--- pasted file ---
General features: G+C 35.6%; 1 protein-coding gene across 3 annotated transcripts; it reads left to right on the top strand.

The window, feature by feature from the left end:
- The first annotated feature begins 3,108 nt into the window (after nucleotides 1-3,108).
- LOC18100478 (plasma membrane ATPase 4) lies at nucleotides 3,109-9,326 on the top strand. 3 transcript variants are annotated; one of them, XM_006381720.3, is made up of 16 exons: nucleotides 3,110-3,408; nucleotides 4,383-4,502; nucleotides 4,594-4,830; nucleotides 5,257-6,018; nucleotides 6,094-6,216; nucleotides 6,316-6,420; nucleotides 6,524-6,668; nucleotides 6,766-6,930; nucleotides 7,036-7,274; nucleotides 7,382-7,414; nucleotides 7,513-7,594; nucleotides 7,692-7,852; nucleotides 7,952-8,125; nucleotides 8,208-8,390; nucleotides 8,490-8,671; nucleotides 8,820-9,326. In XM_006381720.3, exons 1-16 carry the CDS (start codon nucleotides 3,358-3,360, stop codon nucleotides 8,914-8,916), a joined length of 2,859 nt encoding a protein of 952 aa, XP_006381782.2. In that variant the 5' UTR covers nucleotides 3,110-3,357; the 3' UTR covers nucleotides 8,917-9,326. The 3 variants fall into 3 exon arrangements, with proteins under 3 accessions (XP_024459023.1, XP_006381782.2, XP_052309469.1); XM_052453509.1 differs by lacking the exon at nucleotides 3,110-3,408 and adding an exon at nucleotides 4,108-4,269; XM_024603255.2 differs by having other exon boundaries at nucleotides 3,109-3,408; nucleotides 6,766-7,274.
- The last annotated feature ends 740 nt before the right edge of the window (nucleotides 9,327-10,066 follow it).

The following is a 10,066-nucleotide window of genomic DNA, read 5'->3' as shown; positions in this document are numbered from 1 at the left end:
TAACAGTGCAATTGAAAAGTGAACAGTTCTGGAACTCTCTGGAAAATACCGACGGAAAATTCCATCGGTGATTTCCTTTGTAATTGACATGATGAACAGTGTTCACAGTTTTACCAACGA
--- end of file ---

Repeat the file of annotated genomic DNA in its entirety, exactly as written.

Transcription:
General features: G+C 35.6%; 1 protein-coding gene across 3 annotated transcripts; it reads left to right on the top strand.

The window, feature by feature from the left end:
- The first annotated feature begins 3,108 nt into the window (after nucleotides 1-3,108).
- LOC18100478 (plasma membrane ATPase 4) lies at nucleotides 3,109-9,326 on the top strand. 3 transcript variants are annotated; one of them, XM_006381720.3, is made up of 16 exons: nucleotides 3,110-3,408; nucleotides 4,383-4,502; nucleotides 4,594-4,830; nucleotides 5,257-6,018; nucleotides 6,094-6,216; nucleotides 6,316-6,420; nucleotides 6,524-6,668; nucleotides 6,766-6,930; nucleotides 7,036-7,274; nucleotides 7,382-7,414; nucleotides 7,513-7,594; nucleotides 7,692-7,852; nucleotides 7,952-8,125; nucleotides 8,208-8,390; nucleotides 8,490-8,671; nucleotides 8,820-9,326. In XM_006381720.3, exons 1-16 carry the CDS (start codon nucleotides 3,358-3,360, stop codon nucleotides 8,914-8,916), a joined length of 2,859 nt encoding a protein of 952 aa, XP_006381782.2. In that variant the 5' UTR covers nucleotides 3,110-3,357; the 3' UTR covers nucleotides 8,917-9,326. The 3 variants fall into 3 exon arrangements, with proteins under 3 accessions (XP_024459023.1, XP_006381782.2, XP_052309469.1); XM_052453509.1 differs by lacking the exon at nucleotides 3,110-3,408 and adding an exon at nucleotides 4,108-4,269; XM_024603255.2 differs by having other exon boundaries at nucleotides 3,109-3,408; nucleotides 6,766-7,274.
- The last annotated feature ends 740 nt before the right edge of the window (nucleotides 9,327-10,066 follow it).

The following is a 10,066-nucleotide window of genomic DNA, read 5'->3' as shown; positions in this document are numbered from 1 at the left end:
TAACAGTGCAATTGAAAAGTGAACAGTTCTGGAACTCTCTGGAAAATACCGACGGAAAATTCCATCGGTGATTTCCTTTGTAATTGACATGATGAACAGTGTTCACAGTTTTACCAACGA